Sept. 30. Main Post Theatre, 99 Moraga, SF. (415) 561-5500, www.sffs.org
“Zombie-Rama” Before Bob Clark made Black Christmas, Porky’s, and A Christmas Story, he made Children Shouldn’t Play with Dead Things. The ending is as scary as the title is funny.
Oct. 5. Parkway Speakeasy Theater, 1834 Park, Oakl. (510) 814-2400, www.thrillville.net
“Swinging Scandinavia: How Nordic Sex Cinema Conquered the World” Jack Stevenson presents a “Totally Uncensored” clip show about the scandalous impact of Scandinavian cinema on uptight US mores and also screens some rare cousins of I Am Curious (Yellow). (Oct. 5 and 7, YBCA)
“Mill Valley Film Festival” Why go to Toronto when many of the fall’s biggest Hollywood and international releases come to Mill Valley? The festival turns 29 this year.
Oct. 5–15, 2006. Various venues. (415) 383-5256, www.mvff.org
“Fighting the Walking Dead” Jesse Ficks brings They Live to the Castro Theatre. Thank you, Jesse. (Oct. 6, Castro; see below)
Phantom of the Paradise Forget the buildup for director Brian de Palma’s Black Dahlia and get ready for a Paul Williams weekend. This is screening while Williams is performing at the Plush Room.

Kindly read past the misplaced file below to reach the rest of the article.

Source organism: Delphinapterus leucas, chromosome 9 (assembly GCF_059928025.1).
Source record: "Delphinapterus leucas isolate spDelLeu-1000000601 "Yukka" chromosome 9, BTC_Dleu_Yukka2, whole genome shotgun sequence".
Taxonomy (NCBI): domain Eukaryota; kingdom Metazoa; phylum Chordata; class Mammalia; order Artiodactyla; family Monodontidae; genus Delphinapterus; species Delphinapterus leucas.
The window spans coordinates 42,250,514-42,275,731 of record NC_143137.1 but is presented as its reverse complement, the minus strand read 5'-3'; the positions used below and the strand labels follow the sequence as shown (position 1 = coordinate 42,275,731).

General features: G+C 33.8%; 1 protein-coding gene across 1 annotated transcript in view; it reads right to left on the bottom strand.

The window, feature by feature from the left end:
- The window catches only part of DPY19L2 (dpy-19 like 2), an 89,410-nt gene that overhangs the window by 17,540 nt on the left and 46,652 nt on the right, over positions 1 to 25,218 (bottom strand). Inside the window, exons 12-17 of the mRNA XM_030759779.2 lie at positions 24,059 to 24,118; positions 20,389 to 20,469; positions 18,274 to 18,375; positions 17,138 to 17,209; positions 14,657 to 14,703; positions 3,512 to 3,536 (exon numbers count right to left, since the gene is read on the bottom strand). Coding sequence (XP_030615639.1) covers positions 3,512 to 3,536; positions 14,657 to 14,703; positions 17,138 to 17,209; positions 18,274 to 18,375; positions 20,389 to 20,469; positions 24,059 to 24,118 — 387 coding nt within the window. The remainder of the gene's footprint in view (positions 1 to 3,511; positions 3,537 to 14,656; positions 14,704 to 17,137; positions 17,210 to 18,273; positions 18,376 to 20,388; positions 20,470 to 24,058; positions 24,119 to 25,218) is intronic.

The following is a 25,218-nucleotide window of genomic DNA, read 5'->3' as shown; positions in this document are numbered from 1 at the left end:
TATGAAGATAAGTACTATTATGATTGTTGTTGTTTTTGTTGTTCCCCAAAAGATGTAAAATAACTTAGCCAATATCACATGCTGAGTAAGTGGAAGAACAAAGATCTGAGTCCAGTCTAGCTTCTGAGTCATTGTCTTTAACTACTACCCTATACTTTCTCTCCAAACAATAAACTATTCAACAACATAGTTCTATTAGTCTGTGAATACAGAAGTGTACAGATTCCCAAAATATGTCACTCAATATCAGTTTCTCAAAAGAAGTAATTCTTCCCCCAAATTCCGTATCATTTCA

Oct. 6. Clay Theatre, 2261 Fillmore, SF. (415) 346-1124, www.thelatenightpictureshow.com
Calvaire Belgium makes horror movies too. This one is billed as a cross between The Texas Chainsaw Massacre and Deliverance — a crossbreeding combo that’s popular these days. (Oct. 6–12, Roxie)
Black Girl Tragic and so sharp-eyed that its images can cut you, Ousmane Sembene’s 1966 film is the masterpiece the white caps of the French new wave never thought to make. It kicks off a series devoted to the director. (Oct. 7, PFA)
“Animal Charm’s Golden Digest and Brian Boyce” Boyce is the genius behind America’s Biggest Dick, starring Dick Cheney as Scarface. Animal Charm have made some of the funniest movies I’ve ever seen.
Oct. 7. Other Cinema, 992 Valencia, SF. (415) 824-3890, www.othercinema.com